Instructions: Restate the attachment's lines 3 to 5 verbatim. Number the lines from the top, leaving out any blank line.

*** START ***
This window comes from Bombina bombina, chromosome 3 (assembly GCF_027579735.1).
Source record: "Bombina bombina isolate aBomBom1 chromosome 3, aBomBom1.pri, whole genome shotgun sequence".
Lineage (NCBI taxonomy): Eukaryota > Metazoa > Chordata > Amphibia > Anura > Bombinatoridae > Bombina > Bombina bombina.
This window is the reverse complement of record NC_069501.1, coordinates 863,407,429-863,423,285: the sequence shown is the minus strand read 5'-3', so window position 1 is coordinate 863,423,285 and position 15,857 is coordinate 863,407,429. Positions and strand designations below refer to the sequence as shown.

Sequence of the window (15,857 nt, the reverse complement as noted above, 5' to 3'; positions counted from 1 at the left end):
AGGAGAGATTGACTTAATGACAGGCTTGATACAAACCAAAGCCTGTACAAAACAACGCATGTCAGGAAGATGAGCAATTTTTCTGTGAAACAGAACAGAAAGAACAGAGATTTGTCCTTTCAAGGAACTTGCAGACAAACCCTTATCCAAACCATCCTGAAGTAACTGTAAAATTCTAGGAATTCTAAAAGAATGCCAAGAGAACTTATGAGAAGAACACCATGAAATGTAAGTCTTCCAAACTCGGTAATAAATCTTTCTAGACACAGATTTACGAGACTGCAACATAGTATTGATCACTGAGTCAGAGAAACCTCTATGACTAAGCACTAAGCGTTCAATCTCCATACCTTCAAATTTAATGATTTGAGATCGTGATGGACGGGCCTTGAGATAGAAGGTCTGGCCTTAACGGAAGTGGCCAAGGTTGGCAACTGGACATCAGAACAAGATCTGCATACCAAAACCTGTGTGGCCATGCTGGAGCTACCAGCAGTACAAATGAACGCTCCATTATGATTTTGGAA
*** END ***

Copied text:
Lineage (NCBI taxonomy): Eukaryota > Metazoa > Chordata > Amphibia > Anura > Bombinatoridae > Bombina > Bombina bombina.
This window is the reverse complement of record NC_069501.1, coordinates 863,407,429-863,423,285: the sequence shown is the minus strand read 5'-3', so window position 1 is coordinate 863,423,285 and position 15,857 is coordinate 863,407,429. Positions and strand designations below refer to the sequence as shown.

Sequence of the window (15,857 nt, the reverse complement as noted above, 5' to 3'; positions counted from 1 at the left end):